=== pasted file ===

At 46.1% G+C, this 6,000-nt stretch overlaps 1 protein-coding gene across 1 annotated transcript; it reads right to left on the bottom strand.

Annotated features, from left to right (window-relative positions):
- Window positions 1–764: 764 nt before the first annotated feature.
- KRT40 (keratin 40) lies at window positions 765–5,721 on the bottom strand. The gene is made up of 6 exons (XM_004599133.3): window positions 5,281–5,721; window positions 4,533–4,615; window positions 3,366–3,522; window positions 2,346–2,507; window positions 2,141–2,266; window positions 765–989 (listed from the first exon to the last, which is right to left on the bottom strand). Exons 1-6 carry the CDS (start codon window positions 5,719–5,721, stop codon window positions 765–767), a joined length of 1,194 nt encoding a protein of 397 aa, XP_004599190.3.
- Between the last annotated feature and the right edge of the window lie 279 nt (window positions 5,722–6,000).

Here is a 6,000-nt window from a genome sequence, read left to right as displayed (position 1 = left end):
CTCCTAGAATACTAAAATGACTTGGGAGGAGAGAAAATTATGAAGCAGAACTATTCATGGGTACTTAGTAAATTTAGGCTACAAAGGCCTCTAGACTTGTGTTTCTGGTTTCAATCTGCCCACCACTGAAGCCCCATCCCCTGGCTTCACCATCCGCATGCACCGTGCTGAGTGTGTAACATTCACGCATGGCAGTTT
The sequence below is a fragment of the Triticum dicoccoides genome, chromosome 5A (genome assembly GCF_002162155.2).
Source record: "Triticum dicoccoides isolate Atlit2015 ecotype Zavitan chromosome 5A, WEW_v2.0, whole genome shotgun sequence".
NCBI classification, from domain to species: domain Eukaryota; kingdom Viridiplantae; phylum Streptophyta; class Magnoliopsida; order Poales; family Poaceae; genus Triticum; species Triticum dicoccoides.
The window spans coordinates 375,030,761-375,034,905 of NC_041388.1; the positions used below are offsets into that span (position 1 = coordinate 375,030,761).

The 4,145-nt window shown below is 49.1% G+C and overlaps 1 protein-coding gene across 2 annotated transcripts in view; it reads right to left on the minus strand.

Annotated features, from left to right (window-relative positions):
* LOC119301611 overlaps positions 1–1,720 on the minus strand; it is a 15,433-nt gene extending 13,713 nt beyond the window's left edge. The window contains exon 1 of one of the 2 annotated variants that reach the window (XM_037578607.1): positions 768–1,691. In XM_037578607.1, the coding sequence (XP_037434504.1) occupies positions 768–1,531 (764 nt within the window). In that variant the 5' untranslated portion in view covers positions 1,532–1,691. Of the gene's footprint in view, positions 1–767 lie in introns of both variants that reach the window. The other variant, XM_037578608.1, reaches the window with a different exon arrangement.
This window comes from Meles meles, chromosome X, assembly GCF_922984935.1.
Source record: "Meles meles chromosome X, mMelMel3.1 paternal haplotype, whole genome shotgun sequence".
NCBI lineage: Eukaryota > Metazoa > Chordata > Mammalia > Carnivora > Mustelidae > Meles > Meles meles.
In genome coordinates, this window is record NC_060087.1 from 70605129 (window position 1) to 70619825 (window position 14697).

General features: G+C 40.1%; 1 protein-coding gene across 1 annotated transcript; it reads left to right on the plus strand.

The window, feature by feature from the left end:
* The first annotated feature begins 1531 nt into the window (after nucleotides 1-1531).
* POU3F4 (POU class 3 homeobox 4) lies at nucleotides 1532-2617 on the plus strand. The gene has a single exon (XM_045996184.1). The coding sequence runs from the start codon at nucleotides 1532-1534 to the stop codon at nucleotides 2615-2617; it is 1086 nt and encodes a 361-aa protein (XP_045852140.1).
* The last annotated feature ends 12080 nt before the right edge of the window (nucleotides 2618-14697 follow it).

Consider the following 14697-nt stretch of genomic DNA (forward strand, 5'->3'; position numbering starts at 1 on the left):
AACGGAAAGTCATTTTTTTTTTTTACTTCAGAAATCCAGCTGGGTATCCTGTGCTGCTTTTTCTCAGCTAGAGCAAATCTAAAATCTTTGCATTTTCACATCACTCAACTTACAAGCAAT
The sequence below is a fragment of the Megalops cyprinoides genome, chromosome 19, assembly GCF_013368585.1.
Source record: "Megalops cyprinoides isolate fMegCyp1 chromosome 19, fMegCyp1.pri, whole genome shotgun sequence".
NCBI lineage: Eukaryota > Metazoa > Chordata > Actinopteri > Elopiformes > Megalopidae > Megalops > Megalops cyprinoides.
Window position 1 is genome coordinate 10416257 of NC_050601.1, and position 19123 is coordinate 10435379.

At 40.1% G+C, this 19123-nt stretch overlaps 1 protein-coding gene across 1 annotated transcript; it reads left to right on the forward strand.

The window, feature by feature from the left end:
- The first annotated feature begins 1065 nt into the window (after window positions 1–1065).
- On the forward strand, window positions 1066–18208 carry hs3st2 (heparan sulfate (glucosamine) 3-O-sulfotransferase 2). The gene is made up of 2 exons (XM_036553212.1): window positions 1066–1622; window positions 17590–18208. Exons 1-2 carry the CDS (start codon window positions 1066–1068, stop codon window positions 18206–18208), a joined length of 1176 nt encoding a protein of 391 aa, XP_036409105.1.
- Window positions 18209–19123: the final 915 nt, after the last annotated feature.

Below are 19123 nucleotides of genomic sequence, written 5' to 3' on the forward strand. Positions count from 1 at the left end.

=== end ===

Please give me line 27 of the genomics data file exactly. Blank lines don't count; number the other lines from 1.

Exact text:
Source record: "Megalops cyprinoides isolate fMegCyp1 chromosome 19, fMegCyp1.pri, whole genome shotgun sequence".